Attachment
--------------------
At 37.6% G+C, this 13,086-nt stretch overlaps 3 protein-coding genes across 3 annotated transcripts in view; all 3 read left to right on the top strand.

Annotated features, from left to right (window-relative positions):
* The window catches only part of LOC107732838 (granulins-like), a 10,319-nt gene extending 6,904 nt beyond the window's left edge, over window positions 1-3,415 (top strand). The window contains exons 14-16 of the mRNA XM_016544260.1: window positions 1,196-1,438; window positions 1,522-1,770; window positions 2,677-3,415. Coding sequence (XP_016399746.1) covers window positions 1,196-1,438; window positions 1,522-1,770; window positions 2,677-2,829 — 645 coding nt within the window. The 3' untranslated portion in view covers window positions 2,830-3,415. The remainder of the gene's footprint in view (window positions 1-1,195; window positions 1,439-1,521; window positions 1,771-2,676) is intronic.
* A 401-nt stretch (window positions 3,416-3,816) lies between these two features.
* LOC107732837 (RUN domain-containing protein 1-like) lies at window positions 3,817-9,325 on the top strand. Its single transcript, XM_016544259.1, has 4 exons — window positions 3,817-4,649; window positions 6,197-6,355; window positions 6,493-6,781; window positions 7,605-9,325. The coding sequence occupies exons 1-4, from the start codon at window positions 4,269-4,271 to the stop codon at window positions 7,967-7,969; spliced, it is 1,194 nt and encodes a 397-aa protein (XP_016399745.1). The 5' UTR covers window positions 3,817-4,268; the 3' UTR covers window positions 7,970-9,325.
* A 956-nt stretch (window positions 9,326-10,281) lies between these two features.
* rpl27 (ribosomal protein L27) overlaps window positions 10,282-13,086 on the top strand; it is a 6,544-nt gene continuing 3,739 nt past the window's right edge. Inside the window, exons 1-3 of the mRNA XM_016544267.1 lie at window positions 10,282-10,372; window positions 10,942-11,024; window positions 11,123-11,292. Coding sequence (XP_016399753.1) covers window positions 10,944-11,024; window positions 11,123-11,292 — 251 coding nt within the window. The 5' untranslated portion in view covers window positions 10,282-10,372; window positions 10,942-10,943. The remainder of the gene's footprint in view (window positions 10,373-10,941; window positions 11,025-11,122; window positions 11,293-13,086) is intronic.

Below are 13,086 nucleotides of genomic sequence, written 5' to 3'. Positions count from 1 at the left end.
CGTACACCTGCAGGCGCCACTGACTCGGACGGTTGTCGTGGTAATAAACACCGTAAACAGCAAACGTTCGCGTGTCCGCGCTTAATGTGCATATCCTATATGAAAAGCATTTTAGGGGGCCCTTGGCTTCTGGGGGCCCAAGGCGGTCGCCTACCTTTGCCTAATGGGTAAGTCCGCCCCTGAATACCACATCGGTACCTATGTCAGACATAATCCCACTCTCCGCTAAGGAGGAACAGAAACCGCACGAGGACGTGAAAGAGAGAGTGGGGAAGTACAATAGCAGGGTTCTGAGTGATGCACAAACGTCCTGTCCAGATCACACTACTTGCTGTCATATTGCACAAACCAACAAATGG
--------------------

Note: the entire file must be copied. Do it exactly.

At 37.6% G+C, this 13,086-nt stretch overlaps 3 protein-coding genes across 3 annotated transcripts in view; all 3 read left to right on the top strand.

Annotated features, from left to right (window-relative positions):
* The window catches only part of LOC107732838 (granulins-like), a 10,319-nt gene extending 6,904 nt beyond the window's left edge, over window positions 1-3,415 (top strand). The window contains exons 14-16 of the mRNA XM_016544260.1: window positions 1,196-1,438; window positions 1,522-1,770; window positions 2,677-3,415. Coding sequence (XP_016399746.1) covers window positions 1,196-1,438; window positions 1,522-1,770; window positions 2,677-2,829 — 645 coding nt within the window. The 3' untranslated portion in view covers window positions 2,830-3,415. The remainder of the gene's footprint in view (window positions 1-1,195; window positions 1,439-1,521; window positions 1,771-2,676) is intronic.
* A 401-nt stretch (window positions 3,416-3,816) lies between these two features.
* LOC107732837 (RUN domain-containing protein 1-like) lies at window positions 3,817-9,325 on the top strand. Its single transcript, XM_016544259.1, has 4 exons — window positions 3,817-4,649; window positions 6,197-6,355; window positions 6,493-6,781; window positions 7,605-9,325. The coding sequence occupies exons 1-4, from the start codon at window positions 4,269-4,271 to the stop codon at window positions 7,967-7,969; spliced, it is 1,194 nt and encodes a 397-aa protein (XP_016399745.1). The 5' UTR covers window positions 3,817-4,268; the 3' UTR covers window positions 7,970-9,325.
* A 956-nt stretch (window positions 9,326-10,281) lies between these two features.
* rpl27 (ribosomal protein L27) overlaps window positions 10,282-13,086 on the top strand; it is a 6,544-nt gene continuing 3,739 nt past the window's right edge. Inside the window, exons 1-3 of the mRNA XM_016544267.1 lie at window positions 10,282-10,372; window positions 10,942-11,024; window positions 11,123-11,292. Coding sequence (XP_016399753.1) covers window positions 10,944-11,024; window positions 11,123-11,292 — 251 coding nt within the window. The 5' untranslated portion in view covers window positions 10,282-10,372; window positions 10,942-10,943. The remainder of the gene's footprint in view (window positions 10,373-10,941; window positions 11,025-11,122; window positions 11,293-13,086) is intronic.

Below are 13,086 nucleotides of genomic sequence, written 5' to 3'. Positions count from 1 at the left end.
CGTACACCTGCAGGCGCCACTGACTCGGACGGTTGTCGTGGTAATAAACACCGTAAACAGCAAACGTTCGCGTGTCCGCGCTTAATGTGCATATCCTATATGAAAAGCATTTTAGGGGGCCCTTGGCTTCTGGGGGCCCAAGGCGGTCGCCTACCTTTGCCTAATGGGTAAGTCCGCCCCTGAATACCACATCGGTACCTATGTCAGACATAATCCCACTCTCCGCTAAGGAGGAACAGAAACCGCACGAGGACGTGAAAGAGAGAGTGGGGAAGTACAATAGCAGGGTTCTGAGTGATGCACAAACGTCCTGTCCAGATCACACTACTTGCTGTCATATTGCACAAACCAACAAATGG